The dangerous disk wiping malware Shamoon, which was responsible for destroying nearly 35,000 computers at the Saudi Aramco in 2012 and other high-profile attacks across the Middle East after that, has a successor. A new wiper malware, dubbed StoneDrill, has been uncovered by security researchers, believed to be targeting more organisations across Saudi Arabia and Europe.
Researchers also uncovered that Shamoon 2.0's latest variant now also comes with fully functional ransomware capabilities and new 32-bit and 64-bit components. Researchers found that StoneDrill, in addition to targeting organisations in Saudi Arabia, also targeted the Kaspersky Security Network (KSN) in Europe, indicating that the cybercriminals behind the malware may be expanding their operations.
According to Kaspersky Lab researchers, StoneDrill comes with impressive detection evading features, by not using disk drivers, instead relying on "memory injection of the wiping module into the victim's preferred browser". The newly discovered malware also comes with a backdoor that can boost cyberespionage activities. Researchers uncovered four different command and control (C&C) panels used by the hackers to steal data from an unspecified number of targets.
Kaspersky Lab researchers said, "Our discovery of StoneDrill gives another dimension to the existing wave of wiper attacks against Saudi organizations that started with Shamoon 2.0 in November 2016." Researchers noted that both malware strains were compiled around the same time, between October to November 2016 and "appear to be targeting Saudi organizations".
Researchers said, "The discovery of the StoneDrill wiper in Europe is a significant sign that the group is expanding its destructive attacks outside the Middle East. The target for the attack appears to be a large corporation with a wide area of activity in the petro-chemical sector, with no apparent connection or interest in Saudi Arabia."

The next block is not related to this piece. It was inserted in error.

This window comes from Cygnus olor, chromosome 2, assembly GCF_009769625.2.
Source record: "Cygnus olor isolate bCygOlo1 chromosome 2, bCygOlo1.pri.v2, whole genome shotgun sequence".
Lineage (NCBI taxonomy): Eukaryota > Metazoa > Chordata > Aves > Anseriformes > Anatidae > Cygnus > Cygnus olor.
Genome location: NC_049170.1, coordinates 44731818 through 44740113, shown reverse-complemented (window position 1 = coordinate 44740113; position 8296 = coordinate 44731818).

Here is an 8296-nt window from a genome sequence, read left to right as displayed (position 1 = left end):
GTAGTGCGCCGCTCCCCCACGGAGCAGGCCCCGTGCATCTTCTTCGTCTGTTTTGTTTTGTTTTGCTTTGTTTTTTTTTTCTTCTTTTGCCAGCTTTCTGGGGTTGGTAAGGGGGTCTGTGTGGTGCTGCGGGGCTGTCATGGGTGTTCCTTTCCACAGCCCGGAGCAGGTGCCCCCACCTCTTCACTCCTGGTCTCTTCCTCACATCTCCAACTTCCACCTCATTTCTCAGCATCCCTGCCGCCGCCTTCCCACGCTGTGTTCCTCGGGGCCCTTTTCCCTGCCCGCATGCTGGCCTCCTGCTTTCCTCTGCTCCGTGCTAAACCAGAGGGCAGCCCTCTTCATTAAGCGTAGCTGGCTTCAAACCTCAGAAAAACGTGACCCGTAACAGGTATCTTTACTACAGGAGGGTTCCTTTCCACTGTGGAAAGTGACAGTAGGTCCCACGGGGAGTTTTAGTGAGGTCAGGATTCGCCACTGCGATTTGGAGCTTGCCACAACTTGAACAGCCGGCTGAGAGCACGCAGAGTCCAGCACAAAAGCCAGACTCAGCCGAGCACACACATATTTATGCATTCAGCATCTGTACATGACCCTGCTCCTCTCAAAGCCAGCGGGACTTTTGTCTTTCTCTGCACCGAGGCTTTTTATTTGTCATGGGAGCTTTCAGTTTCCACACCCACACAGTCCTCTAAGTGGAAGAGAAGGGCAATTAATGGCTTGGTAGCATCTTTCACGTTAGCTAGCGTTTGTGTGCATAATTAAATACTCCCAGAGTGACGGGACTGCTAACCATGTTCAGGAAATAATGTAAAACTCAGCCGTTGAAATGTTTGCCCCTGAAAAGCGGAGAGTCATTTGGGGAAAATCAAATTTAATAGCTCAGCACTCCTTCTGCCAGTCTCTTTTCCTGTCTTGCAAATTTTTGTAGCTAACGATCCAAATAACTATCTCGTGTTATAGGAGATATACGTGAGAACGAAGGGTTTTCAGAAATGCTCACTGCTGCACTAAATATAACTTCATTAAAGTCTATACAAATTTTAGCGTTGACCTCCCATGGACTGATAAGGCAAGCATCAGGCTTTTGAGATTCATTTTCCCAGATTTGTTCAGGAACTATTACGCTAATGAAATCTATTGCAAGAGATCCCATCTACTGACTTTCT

Notably, StoneDrill also makes use of codes used in a cyberespionage campaign called "NewsBeef", which targeted multiple organisations across the globe.
Researchers added, "StoneDrill appears to be connected with previously reported NewsBeef activity, which continues to target Saudi organizations. From this point of view, NewsBeef and StoneDrill appear to be continuously focused on targeting Saudi interests, while Shamoon is a flashy, come-and-go high impact tool."
They suspect that "StoneDrill and Shamoon are used by different groups which are aligned in their interests". Researchers also indicated that in terms of attribution, Iran and Yemen could be considered as possible suspects.
The new activities surrounding Shamoon and the newly discovered StoneDrill indicate that the malware's four-year hiatus did not lead to it expectedly, slowly fading into the dark. Instead, Shamoon and similar variants appear to be back with a vengeance and will likely go after additional targets in the near future.